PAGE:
American Graduate: Education | KERA News

American Graduate: Education

Sierra Mickell studies at McKinney North High School
Credit Lara Solt

KERA's ongoing American Graduate initiative charts the journey from childhood to graduation. It’s part of the national public broadcasting project American Graduate: Let’s Make It Happen. This multiyear initiative is playing out on all of KERA’s platforms, with news stories and community outreach through radio, television, web sites, social media and events. Some highlights:

In-Depth Multimedia Projects: What’s Next For The Class Of 17?, a look at junior-year decision time for the students we’ve been following since eighth grade; Homeless in High School, about how schools and kids deal with homelessness; and Generation One, which dug into the first-generation Texans who are reshaping schools.

Stories of Champions: Nashwa Zafar, UT-Arlington Muslim student; Esther Martinez, Irving elementary teacher who makes home visits to every student’s parents; Marcelo Cavazos of Arlington, named Texas Superintendent of the Year; Gregg Anderson, a school resource officer in Carrollton; and Kecia Dennis, a middle school teacher in North Richland Hills.

Support for KERA’s American Graduate initiative is made possible in part by:

61 year-old Walter Dansby officially becomes Fort Worth Independent School District’s newest Superintendent next month. He started his career with the district 38 years ago to teach and to coach basketball. KERA’s Bill Zeeble sat down with Dansby to talk about plans for the state’s 5th largest school district that comes with serious challenges.

The Dallas School District held its first public meetings last night about eleven under-populated schools set to close. The district hopes to save millions of dollars with the move, as it faces a huge budget shortfall from state funding cuts. KERA’s Bill Zeeble reports the plan to save money could also mean the loss of quality education.

Fort Worth’s school board has named interim superintendent Walter Dansby its lone finalist to be the district’s next superintendent. KERA’s Bill Zeeble reports Dansby becomes Fort Worth’s first African American leader in the district’s 129 year history. He started working at Fort Worth ISD in 1974.

Christopher Webb (cc) flickr

The Dallas School Board wants to hear from parents of students in 11 schools slated to be closed because of low enrollment. KERA’s BJ Austin says a series of public meetings will be scheduled over the next two weeks, ahead of the final vote.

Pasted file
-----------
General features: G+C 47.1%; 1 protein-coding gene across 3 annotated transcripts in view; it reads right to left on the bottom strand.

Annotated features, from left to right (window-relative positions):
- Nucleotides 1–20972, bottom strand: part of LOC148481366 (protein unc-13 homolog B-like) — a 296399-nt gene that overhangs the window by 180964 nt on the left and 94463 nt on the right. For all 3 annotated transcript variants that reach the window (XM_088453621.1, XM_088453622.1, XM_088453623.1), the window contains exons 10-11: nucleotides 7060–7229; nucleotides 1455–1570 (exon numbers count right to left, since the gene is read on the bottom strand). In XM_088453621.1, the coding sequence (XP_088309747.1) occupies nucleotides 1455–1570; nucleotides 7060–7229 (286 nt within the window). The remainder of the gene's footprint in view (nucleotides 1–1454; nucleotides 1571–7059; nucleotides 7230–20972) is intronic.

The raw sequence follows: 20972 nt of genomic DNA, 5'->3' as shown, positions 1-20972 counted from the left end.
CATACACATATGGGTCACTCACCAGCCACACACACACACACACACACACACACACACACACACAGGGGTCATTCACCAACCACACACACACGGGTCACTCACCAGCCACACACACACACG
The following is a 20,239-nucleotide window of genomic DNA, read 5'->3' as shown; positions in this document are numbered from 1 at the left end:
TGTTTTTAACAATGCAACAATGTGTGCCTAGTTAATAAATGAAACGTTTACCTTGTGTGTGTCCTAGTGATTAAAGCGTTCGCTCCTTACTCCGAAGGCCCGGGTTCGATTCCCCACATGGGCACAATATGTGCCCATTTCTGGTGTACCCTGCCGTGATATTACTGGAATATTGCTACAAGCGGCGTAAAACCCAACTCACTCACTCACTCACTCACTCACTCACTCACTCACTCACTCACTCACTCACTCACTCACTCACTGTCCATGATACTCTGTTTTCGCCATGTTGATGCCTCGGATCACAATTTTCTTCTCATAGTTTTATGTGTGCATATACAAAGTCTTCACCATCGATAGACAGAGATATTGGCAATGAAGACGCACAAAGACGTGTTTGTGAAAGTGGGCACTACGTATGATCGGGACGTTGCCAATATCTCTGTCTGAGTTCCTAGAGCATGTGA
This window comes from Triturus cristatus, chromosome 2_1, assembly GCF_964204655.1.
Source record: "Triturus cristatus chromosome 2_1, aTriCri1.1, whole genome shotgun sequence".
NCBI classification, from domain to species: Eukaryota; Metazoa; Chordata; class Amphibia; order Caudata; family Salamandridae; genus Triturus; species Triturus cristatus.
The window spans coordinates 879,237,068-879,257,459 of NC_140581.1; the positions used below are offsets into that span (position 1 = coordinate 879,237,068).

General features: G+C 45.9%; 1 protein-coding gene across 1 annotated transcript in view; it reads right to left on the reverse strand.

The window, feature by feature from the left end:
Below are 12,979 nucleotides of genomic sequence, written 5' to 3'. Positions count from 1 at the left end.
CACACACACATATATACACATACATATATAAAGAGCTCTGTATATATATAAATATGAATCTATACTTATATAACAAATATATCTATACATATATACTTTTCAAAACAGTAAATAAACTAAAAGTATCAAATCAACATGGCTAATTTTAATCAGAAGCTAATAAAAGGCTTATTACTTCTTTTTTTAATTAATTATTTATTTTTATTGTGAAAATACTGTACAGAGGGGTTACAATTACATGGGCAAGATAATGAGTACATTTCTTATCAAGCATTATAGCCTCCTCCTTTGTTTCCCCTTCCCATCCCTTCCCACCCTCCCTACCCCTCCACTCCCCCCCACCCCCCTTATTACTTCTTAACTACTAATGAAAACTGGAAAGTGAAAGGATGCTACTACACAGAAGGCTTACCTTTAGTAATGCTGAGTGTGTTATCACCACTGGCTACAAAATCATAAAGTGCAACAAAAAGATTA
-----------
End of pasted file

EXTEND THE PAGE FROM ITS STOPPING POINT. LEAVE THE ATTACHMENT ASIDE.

The Fort Worth school board has picked a lone finalist for its next superintendent. KERA’s Bill Zeeble reports trustees will make the official announcement Tuesday.

Thursday, Dallas School Board members will consider closing eleven schools to save millions of dollars. It follows severe state funding cuts that officials fear will leave next year’s budget nearly $40 million short. KERA’s Bill Zeeble reports some parents are fighting back.

A committed group of Dallas citizens said they want DISD’s next superintendent to be an education reformer who understands budgets. KERA’s Bill Zeeble attended one of two sessions last night seeking public input for the superintendent search, and has more.

They only numbered 30 or so, but the passionate variety of residents in W.T. White’s auditorium told a representative of the Dallas school district’s search firm just what they want in the district’s next leader. Several, like Dallas Chamber of Commerce Vice President Dena Jackson, stressed the need to hire the best.

Dean Terry (cc) flickr

The Dallas School District holds a series of public meetings this week to find out what citizens want in their next Superintendent. KERA’s Bill Zeeble reports some trustees already have an idea what they’ll say.

School funding in Texas is in turmoil. State lawmakers slashed more than $4 billion from education this school year — one of the largest cuts in state history — and more than 12,000 teachers and support staff have been laid off.

Academic programs and transportation have been cut to the bone. Promising reforms are on hold or on the chopping block. Next year, the cuts could go even deeper.

Bill Zeeble

When Dallas Mayor Mike Rawlings campaigned for office, he said public education would be a top priority. What's happened since then? KERA's Bill Zeeble takes a look.

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